Tag Archives: Tom Hanks

A League of Their Own Character Review: Evelyn Gardner

*The schedule for the Character Review posts will be changing to Friday (or Saturday at the latest from now on).

*Warning: This post contains spoilers about the characters from the novel A League of Their Own. Read at your own risk if you watched the movie. There is something to be said about a well-written, human character. They leap off the page and speak to us as if they were right in front of us, as flesh and blood human beings, instead of fictional creations.

Being a working mother is never easy. The scales between parenting and raising the next generation can seem like they will never be balanced. In A League of Their Own, Evelyn Gardner (Bitty Schram) has been forced by her husband to take their son, Stillwell (played by Justin Scheller as a child and Mark Holton as an adult) on the road with her. Evelyn is a bit of an indulgent mother, attempting to keep Stillwell from getting into trouble with multiple chocolate bars while on the bus in between games. To say that this does not go over well with her teammates is an understatement. She also allows Stillwell to taunt the team, which also gets under the skin of the rest of the women.

Evelyn is also an emotional softie who does not respond well to criticism from her coach, Jimmy Dugan (Tom Hanks) when she makes a poor decision on the ballfield. But that does not mean that she is weak. Evelyn has a backbone that allows her to be a trailblazer, as both a working mother and a female athlete.

To sum it up: I think we, as an audience, underestimate Evelyn. She may appear to be a softie, but underneath that softness is a will of iron that is not often associated with women from the period. The truth is that we, as women have had it all along, we just needed the opportunity to show it.

Which is why she is a memorable character.

Leave a comment

Filed under Character Review, Feminism, History, Movies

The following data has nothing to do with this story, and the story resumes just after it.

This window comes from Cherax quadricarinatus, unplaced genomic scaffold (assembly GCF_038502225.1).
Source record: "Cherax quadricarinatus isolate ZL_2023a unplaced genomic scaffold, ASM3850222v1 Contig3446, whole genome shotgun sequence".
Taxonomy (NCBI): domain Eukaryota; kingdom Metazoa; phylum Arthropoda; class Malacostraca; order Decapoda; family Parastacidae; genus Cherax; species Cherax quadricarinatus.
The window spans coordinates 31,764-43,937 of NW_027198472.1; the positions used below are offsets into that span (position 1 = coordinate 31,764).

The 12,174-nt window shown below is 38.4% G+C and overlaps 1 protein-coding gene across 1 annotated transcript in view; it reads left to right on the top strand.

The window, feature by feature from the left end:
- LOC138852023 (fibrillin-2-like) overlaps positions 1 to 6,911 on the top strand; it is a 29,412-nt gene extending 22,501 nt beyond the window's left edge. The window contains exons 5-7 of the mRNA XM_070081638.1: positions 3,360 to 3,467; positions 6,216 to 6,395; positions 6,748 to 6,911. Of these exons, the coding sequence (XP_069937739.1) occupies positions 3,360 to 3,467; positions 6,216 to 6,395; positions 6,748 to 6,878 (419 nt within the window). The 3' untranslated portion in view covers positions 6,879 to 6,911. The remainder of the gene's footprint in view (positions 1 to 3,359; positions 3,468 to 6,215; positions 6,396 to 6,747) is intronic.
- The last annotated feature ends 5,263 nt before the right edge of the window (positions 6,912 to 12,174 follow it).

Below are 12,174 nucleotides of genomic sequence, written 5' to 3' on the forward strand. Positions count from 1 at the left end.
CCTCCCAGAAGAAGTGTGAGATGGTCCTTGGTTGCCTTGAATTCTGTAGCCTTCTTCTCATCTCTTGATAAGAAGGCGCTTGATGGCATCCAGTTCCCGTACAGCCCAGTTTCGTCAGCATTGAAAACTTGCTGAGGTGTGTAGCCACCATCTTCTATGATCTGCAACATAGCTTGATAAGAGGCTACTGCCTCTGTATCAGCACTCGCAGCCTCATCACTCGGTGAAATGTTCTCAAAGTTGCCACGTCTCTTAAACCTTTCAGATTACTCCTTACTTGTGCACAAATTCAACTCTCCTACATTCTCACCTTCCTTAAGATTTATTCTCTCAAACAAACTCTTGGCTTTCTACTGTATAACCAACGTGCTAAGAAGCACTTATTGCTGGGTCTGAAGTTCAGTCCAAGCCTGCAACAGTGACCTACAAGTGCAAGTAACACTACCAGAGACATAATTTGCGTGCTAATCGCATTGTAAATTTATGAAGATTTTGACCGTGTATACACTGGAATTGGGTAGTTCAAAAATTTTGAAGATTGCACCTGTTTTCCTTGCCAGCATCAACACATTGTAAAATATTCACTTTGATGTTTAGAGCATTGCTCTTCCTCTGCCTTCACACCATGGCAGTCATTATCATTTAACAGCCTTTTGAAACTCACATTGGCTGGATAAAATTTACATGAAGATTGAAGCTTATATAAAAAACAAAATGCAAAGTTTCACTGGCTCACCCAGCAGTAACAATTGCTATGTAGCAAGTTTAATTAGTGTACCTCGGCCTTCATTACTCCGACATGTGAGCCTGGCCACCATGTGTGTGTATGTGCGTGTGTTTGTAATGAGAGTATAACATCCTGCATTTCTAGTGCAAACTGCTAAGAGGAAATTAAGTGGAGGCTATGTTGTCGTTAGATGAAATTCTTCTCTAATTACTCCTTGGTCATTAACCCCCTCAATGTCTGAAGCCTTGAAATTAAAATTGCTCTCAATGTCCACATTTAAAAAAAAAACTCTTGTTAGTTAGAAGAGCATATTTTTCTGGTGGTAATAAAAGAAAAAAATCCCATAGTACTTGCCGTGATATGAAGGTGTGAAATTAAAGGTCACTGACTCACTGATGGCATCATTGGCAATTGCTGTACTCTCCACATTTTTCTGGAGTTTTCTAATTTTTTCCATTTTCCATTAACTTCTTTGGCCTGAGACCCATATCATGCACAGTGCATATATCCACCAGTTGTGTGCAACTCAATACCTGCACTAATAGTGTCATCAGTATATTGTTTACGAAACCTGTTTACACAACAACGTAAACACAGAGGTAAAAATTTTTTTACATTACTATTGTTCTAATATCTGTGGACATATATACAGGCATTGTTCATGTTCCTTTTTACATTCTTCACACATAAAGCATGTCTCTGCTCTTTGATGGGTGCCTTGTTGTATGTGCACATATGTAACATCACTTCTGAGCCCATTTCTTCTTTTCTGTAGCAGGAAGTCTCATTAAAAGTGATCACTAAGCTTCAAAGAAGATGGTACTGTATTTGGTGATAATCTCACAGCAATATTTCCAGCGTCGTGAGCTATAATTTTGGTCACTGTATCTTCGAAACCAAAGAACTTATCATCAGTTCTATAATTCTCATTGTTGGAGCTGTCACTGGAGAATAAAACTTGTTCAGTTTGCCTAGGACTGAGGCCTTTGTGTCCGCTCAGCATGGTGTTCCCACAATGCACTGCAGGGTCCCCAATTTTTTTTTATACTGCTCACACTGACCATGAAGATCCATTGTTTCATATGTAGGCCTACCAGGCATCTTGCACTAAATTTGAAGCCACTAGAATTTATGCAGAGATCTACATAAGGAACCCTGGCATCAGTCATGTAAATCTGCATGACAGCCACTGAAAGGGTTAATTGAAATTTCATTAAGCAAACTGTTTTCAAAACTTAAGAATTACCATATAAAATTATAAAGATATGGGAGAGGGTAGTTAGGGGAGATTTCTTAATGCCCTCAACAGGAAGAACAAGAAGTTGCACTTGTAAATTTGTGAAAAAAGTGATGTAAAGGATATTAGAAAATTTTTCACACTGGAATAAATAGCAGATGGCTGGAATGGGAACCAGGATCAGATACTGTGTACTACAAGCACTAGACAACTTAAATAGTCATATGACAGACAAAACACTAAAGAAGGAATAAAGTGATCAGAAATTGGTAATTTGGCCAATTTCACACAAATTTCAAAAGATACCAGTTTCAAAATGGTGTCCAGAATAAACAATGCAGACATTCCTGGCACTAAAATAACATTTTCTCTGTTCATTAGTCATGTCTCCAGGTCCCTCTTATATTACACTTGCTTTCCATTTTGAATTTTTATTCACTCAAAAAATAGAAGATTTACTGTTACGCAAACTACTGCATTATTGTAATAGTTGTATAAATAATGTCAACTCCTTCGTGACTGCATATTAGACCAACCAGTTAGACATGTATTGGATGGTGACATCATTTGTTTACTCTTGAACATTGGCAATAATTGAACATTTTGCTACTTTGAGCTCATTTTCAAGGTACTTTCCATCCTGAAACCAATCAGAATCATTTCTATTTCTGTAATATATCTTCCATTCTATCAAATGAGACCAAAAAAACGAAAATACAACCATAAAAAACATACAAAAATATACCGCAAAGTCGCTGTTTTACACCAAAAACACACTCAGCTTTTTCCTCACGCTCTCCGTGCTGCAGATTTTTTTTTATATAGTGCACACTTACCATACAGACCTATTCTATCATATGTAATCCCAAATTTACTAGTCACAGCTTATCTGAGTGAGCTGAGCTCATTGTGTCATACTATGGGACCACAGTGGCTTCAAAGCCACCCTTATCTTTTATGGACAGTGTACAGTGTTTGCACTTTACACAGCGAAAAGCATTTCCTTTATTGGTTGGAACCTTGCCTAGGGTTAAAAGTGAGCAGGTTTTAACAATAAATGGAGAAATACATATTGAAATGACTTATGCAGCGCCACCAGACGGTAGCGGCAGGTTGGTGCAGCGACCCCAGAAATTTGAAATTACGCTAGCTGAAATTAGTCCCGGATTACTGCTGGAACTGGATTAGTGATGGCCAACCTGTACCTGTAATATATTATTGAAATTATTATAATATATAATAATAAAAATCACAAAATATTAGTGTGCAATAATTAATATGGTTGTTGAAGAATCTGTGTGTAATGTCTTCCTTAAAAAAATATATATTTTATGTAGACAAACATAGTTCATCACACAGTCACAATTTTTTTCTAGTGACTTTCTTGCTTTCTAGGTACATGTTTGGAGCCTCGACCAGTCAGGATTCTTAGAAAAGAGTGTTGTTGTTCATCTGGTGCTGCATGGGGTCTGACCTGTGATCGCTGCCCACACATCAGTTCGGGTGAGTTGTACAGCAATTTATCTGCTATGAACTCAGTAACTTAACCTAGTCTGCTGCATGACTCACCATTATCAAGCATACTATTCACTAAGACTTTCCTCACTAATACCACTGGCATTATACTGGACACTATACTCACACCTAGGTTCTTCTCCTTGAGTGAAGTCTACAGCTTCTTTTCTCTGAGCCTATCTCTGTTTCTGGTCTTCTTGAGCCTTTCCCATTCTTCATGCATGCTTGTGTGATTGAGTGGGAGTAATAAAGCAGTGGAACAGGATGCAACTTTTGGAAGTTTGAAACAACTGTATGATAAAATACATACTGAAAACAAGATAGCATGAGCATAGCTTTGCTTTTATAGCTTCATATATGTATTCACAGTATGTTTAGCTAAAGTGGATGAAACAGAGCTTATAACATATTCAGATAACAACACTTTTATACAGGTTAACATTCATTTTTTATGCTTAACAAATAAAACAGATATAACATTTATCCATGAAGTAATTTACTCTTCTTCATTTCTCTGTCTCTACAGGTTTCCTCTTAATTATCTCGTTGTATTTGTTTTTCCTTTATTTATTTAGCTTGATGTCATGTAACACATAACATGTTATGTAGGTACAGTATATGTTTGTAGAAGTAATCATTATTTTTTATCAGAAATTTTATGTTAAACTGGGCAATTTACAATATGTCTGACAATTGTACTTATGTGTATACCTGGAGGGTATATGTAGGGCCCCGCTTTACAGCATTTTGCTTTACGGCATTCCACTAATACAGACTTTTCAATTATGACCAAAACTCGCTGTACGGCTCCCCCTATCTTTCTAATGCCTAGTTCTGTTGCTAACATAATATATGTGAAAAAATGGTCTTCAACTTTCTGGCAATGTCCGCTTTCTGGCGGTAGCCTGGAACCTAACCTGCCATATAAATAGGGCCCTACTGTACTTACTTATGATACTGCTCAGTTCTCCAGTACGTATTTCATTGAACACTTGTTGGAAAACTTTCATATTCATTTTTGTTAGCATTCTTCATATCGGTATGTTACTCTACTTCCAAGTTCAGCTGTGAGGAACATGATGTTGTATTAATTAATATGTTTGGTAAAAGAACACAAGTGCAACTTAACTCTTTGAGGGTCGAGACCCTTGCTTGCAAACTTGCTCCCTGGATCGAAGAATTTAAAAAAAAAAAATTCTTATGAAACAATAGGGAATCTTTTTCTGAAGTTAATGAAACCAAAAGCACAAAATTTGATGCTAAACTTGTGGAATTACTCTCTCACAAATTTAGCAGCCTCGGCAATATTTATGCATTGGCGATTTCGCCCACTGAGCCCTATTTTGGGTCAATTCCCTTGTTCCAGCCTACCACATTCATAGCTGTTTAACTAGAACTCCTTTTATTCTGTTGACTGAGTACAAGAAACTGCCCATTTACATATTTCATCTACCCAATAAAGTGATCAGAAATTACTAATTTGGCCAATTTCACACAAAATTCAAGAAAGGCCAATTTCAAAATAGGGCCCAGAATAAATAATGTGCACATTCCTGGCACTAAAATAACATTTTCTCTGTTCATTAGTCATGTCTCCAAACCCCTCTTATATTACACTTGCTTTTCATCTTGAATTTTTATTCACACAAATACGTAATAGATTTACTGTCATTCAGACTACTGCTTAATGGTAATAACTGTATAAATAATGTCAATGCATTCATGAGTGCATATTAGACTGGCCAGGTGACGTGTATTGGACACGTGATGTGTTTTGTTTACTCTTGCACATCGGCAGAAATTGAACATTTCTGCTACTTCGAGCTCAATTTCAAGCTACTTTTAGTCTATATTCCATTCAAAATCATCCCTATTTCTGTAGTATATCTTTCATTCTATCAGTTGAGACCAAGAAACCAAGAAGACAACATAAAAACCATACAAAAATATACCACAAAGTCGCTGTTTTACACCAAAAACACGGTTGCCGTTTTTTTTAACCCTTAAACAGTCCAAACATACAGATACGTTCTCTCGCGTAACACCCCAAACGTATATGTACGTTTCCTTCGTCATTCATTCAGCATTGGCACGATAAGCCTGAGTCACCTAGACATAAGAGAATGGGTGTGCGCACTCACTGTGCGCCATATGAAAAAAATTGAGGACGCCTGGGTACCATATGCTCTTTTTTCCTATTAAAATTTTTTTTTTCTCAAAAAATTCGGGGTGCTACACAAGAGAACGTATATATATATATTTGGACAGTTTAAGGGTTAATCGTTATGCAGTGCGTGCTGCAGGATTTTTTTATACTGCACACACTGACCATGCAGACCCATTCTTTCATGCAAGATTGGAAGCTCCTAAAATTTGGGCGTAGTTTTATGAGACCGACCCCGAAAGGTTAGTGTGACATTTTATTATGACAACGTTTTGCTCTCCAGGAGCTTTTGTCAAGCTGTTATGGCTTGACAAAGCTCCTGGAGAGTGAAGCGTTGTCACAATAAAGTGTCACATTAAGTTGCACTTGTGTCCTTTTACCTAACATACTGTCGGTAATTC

A League of Their Own Character Review: Dottie Hinson

*The schedule for the Character Review posts will be changing to Friday (or Saturday at the latest from now on).

*Warning: This post contains spoilers about the characters from the novel A League of Their Own. Read at your own risk if you watched the movie. There is something to be said about a well-written, human character. They leap off the page and speak to us as if they were right in front of us, as flesh and blood human beings, instead of fictional creations.

When we have a certain skill, many would assume that we would build our lives and career around the skill. But not everyone is interested in that life. In A League of Their Own, Dottie Hinson (Geena Davis) is discovered playing on a local baseball team during World War II. While waiting for her husband, Bob (Bill Pullman) to come home, she works in the family dairy with her parents and younger sister Kit Keller (Lori Petty). Convinced to try out for the AAGPBL, Dottie not only makes the team and joins the Rockford Peaches, she becomes its initial de facto leader and star. Coach Jimmy Dugan (Tom Hanks) is at first more into drinking his days away than supporting his players. But as good as she is, this is not something she has dreamed of. It is just a way to pass the time until Bob comes home.